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passed away forever. Nay: consider how Plutarch, Aeschylus, Plato, living in a world so very different from ours,—in many respects, so infantile compared with ours,-can still instruct the wisest and delight the most critical among us, and you may well conclude that to write nobly, excellently, is a far loftier achievement than to rule, to conquer, or to kill, and that the truly great author looks down on the little strifes and agitations of mankind from an eminence which monarchs can but feebly emulate, and the ages can scarely wear away.

5. But eminence in any good or great undertaking implies intense devotion thereto,-implies patient, laborious exertion, either in the doing or in the preparing for it. He who fancies greatness an accident, a lucky hit, a stroke of good fortune, does sadly degrade the achievement contemplated, and undervalue the unerring wisdom and inflexible justice wherewith the universe is ruled. Ask who among modern poets have written most admirably, so far as manner and finish are regarded, and the lover of poetry least acquainted with literary history will unhesitatingly answer,-Pope, Goldsmith, Gray, Moore, Campbell, Bryant, Longfellow, Tennyson. He may place others above any or all of these in power, in genius, in force; but he cannot doubt that these have most smoothly, happily, faultlessly, sung what they had to sing,—that their thoughts have lost less than almost any others' by inharmony or infelicity of expression.

6. Then let him turn to Biography, and he will find that these men have excelled nearly or quite all others in patient study, in fastidious determination to improve, so long as improvement was practicable; in persistent labor, so long as labor could possibly avail. It was quite easy for Pope to say, "The things I have written fastest have always pleased most;" for he always studied and thought himself full of a subject before he began to write about it, and his composition was merely a setting down and arranging of ideas already present in his mind. And yet I apprehend that posterity has not ratified his judgment; I mean, that his works which "pleased most"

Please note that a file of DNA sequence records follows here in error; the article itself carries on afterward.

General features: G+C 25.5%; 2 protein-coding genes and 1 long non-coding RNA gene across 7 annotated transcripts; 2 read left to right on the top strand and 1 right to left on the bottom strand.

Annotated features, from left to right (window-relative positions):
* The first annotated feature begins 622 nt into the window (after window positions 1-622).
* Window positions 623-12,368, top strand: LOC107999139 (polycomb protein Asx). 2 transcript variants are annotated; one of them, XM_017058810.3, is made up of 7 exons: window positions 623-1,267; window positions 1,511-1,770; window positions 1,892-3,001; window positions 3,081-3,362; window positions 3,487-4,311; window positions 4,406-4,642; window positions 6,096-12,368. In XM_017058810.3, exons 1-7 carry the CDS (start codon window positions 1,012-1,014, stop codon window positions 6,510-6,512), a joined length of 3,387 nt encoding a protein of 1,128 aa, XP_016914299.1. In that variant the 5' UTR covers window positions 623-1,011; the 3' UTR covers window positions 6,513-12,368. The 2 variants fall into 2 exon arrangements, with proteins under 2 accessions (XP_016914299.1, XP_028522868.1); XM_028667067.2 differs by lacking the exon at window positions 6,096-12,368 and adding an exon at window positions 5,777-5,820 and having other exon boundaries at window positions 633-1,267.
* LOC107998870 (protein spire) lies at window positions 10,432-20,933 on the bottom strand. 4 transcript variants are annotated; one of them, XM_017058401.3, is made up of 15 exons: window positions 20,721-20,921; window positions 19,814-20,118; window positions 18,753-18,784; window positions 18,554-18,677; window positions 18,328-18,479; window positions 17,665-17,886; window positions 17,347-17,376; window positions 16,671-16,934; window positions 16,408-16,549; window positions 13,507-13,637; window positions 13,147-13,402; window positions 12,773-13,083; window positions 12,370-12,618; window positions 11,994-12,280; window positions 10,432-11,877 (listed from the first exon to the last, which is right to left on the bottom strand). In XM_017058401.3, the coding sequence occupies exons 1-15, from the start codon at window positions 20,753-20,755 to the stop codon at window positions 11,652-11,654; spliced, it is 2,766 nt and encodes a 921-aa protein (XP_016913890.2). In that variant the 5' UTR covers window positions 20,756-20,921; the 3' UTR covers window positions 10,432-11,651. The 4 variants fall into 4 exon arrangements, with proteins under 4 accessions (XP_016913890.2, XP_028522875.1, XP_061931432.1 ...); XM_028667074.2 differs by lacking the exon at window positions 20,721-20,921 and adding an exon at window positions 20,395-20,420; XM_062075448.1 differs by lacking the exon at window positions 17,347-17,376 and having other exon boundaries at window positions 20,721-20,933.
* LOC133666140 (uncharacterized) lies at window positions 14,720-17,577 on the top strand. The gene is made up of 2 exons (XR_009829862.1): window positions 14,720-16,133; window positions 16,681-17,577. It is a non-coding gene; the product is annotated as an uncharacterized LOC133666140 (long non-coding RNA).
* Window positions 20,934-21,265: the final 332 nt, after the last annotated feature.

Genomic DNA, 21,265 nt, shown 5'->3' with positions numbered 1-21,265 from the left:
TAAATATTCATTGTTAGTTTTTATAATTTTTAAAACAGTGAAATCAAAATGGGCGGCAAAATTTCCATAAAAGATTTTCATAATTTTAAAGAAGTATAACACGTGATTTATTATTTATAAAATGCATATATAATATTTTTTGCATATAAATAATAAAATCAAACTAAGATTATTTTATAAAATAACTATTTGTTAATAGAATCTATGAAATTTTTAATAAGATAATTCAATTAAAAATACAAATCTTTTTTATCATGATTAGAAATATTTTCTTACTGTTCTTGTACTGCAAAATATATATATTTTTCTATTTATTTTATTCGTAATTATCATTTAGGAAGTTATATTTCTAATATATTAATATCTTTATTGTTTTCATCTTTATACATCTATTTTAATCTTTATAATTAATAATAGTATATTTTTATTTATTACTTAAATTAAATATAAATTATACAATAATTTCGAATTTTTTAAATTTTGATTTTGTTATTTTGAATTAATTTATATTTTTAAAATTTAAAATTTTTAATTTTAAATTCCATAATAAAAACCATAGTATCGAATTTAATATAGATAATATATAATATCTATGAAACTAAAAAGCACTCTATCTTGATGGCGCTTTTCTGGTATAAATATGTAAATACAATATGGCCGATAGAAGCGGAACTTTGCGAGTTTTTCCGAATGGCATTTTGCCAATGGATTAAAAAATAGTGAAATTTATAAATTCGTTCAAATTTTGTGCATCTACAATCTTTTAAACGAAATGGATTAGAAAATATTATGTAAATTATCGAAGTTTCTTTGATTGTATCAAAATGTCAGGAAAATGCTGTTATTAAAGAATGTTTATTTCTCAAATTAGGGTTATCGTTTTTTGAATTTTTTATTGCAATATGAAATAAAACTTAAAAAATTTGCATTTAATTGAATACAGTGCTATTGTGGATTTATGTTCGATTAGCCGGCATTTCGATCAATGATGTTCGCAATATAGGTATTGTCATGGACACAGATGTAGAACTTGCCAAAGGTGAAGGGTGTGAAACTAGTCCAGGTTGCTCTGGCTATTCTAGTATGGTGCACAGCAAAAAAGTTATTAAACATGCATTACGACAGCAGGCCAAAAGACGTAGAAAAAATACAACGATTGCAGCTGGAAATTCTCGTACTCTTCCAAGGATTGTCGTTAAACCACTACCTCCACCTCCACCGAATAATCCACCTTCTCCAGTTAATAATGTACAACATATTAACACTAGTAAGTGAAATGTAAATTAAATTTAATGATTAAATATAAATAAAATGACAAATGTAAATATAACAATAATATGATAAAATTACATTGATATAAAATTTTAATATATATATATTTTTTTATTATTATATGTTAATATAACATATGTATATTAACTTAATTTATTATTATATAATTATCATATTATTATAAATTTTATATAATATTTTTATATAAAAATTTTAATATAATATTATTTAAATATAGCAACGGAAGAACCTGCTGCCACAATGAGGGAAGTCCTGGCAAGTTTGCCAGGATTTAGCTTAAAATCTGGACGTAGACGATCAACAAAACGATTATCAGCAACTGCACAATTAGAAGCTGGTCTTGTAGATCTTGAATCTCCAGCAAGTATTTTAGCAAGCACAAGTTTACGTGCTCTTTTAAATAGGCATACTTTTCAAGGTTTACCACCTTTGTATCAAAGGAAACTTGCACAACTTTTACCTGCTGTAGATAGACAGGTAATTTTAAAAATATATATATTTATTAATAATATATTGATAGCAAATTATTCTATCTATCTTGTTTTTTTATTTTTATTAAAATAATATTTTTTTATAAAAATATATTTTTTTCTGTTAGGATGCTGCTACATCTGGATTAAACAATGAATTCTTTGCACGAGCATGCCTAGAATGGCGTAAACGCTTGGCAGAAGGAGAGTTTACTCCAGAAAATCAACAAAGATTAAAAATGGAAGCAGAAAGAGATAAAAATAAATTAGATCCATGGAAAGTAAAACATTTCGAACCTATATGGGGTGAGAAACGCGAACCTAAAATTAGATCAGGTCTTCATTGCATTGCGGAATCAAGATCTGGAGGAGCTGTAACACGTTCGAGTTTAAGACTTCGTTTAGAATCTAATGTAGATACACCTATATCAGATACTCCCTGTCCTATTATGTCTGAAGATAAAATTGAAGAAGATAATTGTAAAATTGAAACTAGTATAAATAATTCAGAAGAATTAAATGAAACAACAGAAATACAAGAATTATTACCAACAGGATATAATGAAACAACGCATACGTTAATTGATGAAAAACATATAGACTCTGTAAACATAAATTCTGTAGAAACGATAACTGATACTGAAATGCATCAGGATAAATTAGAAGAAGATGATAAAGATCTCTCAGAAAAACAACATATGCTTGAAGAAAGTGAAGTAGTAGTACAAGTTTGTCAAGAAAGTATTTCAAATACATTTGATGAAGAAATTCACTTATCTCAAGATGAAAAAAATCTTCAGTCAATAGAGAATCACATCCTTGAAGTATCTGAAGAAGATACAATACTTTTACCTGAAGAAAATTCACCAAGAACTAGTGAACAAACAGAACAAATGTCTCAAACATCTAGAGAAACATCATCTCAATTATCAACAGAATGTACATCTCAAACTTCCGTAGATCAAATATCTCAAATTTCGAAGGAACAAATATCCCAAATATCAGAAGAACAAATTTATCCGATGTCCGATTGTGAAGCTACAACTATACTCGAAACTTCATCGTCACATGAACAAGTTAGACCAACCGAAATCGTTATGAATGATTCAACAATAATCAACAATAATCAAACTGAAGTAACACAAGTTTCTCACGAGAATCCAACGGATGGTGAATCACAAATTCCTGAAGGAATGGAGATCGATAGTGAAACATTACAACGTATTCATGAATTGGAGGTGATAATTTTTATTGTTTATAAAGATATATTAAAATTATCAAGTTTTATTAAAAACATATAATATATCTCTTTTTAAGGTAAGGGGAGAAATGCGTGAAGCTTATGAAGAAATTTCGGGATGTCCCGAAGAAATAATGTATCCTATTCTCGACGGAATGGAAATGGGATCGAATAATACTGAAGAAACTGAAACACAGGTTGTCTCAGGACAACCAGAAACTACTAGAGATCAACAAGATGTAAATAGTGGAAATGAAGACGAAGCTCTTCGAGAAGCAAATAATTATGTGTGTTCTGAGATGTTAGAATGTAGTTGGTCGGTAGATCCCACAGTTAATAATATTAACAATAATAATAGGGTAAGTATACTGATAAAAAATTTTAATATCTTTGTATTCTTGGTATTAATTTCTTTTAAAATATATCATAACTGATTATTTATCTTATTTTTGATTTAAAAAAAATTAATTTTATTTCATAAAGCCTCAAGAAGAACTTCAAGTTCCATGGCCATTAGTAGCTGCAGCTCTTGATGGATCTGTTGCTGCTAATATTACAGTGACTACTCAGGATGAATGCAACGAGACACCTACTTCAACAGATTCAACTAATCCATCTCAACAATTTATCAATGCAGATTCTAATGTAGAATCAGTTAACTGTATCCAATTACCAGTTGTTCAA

when first published, have not stood the test of time as well as some others. The world of letters knew him as a pains-taking, laborious, correct writer, even before he had established his claim to be honored as a great one. And the works he wrote so rapidly he afterward revised, corrected, altered, recast, before allowing the public to see them, to the sad encouragement of blasphemy among his printers, so that on one occasion his publisher decided that it would be easier to compose in type afresh than attempt to correct one of his proofs. No man ever wrote better so far as style is regarded; because no man was ever more determined to publish nothing that he could improve. So Goldsmith considered four lines of his "Deserted Village" a good day's work, and the world has ratified his judgment.

LESSON L.

THE VICTIM.

BY ALFRED TENNYSON.

Alfred Tennyson, one of the most illustrious poets of the age, was born at Somerby, in Lincolnshire, in 1809. He was educated at Trinity College, Cambridge, where he obtained the Chancellor's Medal for an English poem in blank verse, entitled Timbuctoo. His first efforts were condemned by the critics, but his genius soon asserted itself and compelled them, first to silence, then to applause. He succeeded William Wordsworth as poet-laureate in 1851, and a pension of £200 was added to the small salary attached to that office. Among his principal poems are The May Queen, The Miller's Daughter, Locksley Hall, Dora, Ulysses, The Princess, In Memoriam, Maud, The Idyls of the King, Enoch Arden, and The Holy Grail. His poems are characterized by beauty of imagery, richness of thought, and purity of measure. He resides at Farringford, on the Isle of Wight.

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PLAGUE upon the people fell,

A famine after laid them low,
Then thorpe and byre arose in fire,

For on them brake the sudden foe.